In every wave year, the winning party ends up grabbing seats that just a short time before the election were on no one’s radar screen. The most recent example is from 2006, when moderate long-term Republican Jim Leach lost to his Democratic challenger. Since everyone knows this will be a wave year for the GOP, such a situation is likely to happen again.
By definition, sleeper races are unpredictable, but incumbents who lose in these circumstances tend to have similar characteristics. First, they tend to have served a long time and not have had competitive races for years. Incumbents who are used to the perks of D.C. and unused to campaigning have a hard time adjusting to the rigorous pace of a real race. They are also often out of touch with the latest campaign techniques, stuck in their old ways, and resistant to suggestions that they are in trouble or might need to change their approach. This leaves them vulnerable to aggressive, savvy challengers.
Second, they represent districts that are filled with the sort of person who is angriest and likeliest to vote for a challenger from the wave party without knowing anything about that person. In 2006 and 2008, these tended to be suburban voters who had voted for both Kerry and the local GOP rep in 2004; this year, these voters will be Republicans and white-working-class voters who are furious (for somewhat different reasons) at the direction in which the Democrats have taken the country.
This year, there are already so many Democratic incumbents on target lists that it seems futile to search for the sleepers. Nevertheless, here are five incumbents to look out for on Election Night.
Gene Taylor (Mississippi’s 4th). Taylor is a conservative Democrat who represents the Mississippi Gulf Coast; Trent Lott held the seat before running successfully for the Senate. Taylor has been in Congress since a 1989 special election and has rarely been challenged despite the fact that this is one of the most Republican districts in the nation (Bush and McCain received above 65 percent in the 2000, 2004, and 2008 races). Nevertheless, Taylor might be in danger, because this district is dominated by both Republican and white-working-class voters (it’s roughly three-quarters white, with only 18 percent of residents having a four-year college degree). A recent poll showed Taylor up by only four points over his little-known challenger, Steven Pallazzo. The district is in a cheap media market — according to a prominent GOP consultant I queried, the seat is in the Biloxi and Hattiesburg media markets, where a candidate could buy 1,000 gross ratings points (GRPs) for only about $100,000. With no statewide races clogging the airwaves, Pallazzo could quickly get known and take advantage of the national wave.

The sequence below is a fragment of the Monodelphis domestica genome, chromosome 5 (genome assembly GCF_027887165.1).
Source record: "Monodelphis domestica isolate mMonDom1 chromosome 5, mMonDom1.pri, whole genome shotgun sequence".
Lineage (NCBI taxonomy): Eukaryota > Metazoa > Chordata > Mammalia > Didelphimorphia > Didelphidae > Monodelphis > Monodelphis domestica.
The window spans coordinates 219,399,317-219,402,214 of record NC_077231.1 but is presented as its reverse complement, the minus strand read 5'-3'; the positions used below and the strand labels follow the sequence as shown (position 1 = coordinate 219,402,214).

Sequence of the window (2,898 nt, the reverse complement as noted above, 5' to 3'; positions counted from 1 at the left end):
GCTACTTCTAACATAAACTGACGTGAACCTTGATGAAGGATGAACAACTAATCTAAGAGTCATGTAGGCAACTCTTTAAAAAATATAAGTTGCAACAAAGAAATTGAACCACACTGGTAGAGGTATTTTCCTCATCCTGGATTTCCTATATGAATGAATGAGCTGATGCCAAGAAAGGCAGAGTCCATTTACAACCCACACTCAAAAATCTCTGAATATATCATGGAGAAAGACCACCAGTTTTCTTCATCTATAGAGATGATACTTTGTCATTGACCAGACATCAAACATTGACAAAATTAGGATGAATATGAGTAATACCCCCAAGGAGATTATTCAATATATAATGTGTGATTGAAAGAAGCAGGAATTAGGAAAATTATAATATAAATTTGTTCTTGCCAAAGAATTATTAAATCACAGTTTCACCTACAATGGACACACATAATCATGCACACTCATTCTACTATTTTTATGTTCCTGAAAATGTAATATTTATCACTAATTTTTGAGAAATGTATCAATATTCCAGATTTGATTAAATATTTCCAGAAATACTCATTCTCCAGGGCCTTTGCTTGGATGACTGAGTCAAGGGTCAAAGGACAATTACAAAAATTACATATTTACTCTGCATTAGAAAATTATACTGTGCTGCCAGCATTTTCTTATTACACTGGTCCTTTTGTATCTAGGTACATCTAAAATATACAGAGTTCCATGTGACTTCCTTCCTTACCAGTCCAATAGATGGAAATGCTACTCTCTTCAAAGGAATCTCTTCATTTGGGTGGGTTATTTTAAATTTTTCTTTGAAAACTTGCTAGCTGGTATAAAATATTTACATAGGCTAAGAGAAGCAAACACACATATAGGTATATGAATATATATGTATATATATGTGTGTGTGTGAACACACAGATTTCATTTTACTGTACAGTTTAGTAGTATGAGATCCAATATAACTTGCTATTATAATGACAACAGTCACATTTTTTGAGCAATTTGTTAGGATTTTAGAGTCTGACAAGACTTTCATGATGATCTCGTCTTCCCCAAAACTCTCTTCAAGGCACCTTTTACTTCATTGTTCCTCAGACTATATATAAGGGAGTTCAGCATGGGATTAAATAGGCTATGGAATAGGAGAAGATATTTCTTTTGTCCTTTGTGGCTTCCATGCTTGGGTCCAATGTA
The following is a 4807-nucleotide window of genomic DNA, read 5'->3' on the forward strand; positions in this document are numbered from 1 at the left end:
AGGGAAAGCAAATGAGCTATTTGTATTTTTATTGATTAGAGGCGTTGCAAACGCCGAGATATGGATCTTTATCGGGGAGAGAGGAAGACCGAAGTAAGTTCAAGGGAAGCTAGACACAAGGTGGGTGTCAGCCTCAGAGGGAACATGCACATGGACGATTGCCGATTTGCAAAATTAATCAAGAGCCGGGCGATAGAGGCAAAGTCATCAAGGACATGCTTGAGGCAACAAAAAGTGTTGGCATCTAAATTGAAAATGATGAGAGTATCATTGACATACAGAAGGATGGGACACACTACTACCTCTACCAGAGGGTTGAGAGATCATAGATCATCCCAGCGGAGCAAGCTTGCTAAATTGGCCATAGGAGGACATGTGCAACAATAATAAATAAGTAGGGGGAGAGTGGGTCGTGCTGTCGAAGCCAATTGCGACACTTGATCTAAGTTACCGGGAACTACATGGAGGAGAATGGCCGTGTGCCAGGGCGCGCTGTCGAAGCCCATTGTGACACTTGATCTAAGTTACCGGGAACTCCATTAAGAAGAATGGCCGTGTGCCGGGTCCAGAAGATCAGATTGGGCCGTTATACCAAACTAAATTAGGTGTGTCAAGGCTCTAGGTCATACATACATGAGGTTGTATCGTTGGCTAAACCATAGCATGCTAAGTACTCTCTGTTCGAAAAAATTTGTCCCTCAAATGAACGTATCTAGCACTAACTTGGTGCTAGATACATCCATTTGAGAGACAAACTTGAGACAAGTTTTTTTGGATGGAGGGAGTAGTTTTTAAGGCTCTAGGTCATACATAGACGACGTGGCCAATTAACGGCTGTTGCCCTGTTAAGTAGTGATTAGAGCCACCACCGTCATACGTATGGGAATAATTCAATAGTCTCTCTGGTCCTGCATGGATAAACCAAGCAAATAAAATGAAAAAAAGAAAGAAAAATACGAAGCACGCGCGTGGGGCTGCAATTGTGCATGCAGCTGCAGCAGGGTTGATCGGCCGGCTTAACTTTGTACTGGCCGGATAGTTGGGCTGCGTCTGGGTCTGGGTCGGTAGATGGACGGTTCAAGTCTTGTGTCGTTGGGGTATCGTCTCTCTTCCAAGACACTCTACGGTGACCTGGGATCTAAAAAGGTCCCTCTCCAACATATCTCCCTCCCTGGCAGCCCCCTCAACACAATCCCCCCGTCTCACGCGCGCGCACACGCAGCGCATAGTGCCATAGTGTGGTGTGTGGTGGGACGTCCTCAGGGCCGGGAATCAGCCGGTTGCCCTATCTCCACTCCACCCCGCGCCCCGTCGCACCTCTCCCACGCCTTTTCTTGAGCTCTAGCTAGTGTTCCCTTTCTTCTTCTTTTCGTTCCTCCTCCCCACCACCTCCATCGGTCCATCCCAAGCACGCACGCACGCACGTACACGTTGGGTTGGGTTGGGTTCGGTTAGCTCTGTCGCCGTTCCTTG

Peter DeFazio (Oregon’s 4th). DeFazio is another long-time incumbent; he first won his seat in 1986. He since has settled in and hasn’t had a real race in over a decade. He’s under assault now, though, from a moderately well-funded challenger, Art Robinson. Through June 30, Mr. Robinson had raised over $400,000, and he keeps plugging away. A recent poll shows Robinson only seven points behind.
DeFazio’s district is not terribly Republican — Bush got only 49 percent in 2000 and 2004, and McCain lost the district with 43 percent in 2008. But it is very similar in that respect to some other white-working-class districts on this year’s GOP radar screen, such as Wisconsin’s 7th and Illinois’s 17th. That’s because even though this district contains the University of Oregon, it’s otherwise a white-working-class district populated by loggers and other manual laborers. This district is also cheap to run in; most of it falls within the Eugene media market, where $50,000 can buy a candidate 1,000 GRPs. So, historical voting patterns make this seat a reach, but in this election, any Democratic-held seat that is politically marginal and populated by the white working class is potential fodder for a challenge.